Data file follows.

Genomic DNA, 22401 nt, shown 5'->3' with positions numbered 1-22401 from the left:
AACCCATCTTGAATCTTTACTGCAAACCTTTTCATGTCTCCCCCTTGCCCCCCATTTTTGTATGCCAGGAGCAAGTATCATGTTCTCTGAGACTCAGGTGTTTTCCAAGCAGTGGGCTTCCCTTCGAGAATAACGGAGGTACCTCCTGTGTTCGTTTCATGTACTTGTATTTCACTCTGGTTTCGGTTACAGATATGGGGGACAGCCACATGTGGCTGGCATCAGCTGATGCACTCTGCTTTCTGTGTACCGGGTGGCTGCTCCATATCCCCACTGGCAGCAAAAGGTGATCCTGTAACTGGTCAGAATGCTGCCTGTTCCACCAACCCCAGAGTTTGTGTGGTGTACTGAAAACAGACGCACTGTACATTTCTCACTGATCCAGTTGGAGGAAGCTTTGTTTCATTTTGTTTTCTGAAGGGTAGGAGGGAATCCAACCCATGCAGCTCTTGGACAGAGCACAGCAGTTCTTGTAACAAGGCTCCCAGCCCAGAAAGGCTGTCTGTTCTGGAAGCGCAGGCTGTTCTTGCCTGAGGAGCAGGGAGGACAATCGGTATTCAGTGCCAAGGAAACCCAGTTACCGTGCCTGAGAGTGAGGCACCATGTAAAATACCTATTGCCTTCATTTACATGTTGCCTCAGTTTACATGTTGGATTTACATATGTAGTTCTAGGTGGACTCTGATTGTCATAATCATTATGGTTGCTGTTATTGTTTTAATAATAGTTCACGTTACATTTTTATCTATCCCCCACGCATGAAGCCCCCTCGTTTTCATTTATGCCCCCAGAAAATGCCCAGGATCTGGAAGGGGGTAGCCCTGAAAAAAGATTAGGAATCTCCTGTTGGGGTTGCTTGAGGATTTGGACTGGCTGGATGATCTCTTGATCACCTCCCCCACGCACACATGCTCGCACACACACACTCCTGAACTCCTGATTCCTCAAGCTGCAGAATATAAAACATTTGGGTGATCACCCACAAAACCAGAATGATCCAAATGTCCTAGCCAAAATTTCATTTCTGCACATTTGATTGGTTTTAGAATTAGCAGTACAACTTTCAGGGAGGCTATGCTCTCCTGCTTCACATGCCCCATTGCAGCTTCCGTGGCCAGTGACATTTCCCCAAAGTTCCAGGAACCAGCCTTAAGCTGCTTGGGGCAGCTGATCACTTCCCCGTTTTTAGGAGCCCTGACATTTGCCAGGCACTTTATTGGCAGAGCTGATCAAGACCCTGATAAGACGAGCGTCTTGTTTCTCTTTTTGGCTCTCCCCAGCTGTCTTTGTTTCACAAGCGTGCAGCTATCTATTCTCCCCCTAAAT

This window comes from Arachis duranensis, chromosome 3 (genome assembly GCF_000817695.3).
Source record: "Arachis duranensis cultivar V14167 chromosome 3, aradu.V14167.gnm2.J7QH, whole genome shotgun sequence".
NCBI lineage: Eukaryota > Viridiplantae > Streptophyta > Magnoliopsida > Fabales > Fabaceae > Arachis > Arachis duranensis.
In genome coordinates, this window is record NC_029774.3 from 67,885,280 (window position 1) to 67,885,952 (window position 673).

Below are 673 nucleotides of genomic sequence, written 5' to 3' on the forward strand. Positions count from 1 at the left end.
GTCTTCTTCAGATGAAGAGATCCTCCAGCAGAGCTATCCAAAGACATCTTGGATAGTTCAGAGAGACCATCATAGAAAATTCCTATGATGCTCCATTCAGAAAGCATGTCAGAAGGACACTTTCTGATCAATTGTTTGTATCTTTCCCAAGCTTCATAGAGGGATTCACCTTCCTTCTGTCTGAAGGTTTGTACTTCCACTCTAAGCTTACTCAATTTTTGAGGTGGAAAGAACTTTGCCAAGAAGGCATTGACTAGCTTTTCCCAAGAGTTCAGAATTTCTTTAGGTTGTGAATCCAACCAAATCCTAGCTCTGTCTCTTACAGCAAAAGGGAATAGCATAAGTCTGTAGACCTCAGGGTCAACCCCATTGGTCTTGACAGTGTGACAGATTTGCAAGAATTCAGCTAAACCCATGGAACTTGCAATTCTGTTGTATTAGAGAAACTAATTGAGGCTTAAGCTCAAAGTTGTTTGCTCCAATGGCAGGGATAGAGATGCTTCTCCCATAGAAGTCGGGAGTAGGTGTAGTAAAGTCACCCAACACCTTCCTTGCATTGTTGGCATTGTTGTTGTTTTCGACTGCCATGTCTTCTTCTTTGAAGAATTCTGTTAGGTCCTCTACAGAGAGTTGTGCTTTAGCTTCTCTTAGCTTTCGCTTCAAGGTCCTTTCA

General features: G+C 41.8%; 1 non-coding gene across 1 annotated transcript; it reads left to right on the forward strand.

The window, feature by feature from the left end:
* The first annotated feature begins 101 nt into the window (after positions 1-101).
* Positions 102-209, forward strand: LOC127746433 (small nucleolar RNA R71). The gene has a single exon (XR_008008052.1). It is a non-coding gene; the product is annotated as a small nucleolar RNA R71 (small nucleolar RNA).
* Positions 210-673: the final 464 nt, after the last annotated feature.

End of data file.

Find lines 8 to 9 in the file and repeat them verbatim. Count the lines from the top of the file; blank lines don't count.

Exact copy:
GTCTTCTTCAGATGAAGAGATCCTCCAGCAGAGCTATCCAAAGACATCTTGGATAGTTCAGAGAGACCATCATAGAAAATTCCTATGATGCTCCATTCAGAAAGCATGTCAGAAGGACACTTTCTGATCAATTGTTTGTATCTTTCCCAAGCTTCATAGAGGGATTCACCTTCCTTCTGTCTGAAGGTTTGTACTTCCACTCTAAGCTTACTCAATTTTTGAGGTGGAAAGAACTTTGCCAAGAAGGCATTGACTAGCTTTTCCCAAGAGTTCAGAATTTCTTTAGGTTGTGAATCCAACCAAATCCTAGCTCTGTCTCTTACAGCAAAAGGGAATAGCATAAGTCTGTAGACCTCAGGGTCAACCCCATTGGTCTTGACAGTGTGACAGATTTGCAAGAATTCAGCTAAACCCATGGAACTTGCAATTCTGTTGTATTAGAGAAACTAATTGAGGCTTAAGCTCAAAGTTGTTTGCTCCAATGGCAGGGATAGAGATGCTTCTCCCATAGAAGTCGGGAGTAGGTGTAGTAAAGTCACCCAACACCTTCCTTGCATTGTTGGCATTGTTGTTGTTTTCGACTGCCATGTCTTCTTCTTTGAAGAATTCTGTTAGGTCCTCTACAGAGAGTTGTGCTTTAGCTTCTCTTAGCTTTCGCTTCAAGGTCCTTTCA

General features: G+C 41.8%; 1 non-coding gene across 1 annotated transcript; it reads left to right on the forward strand.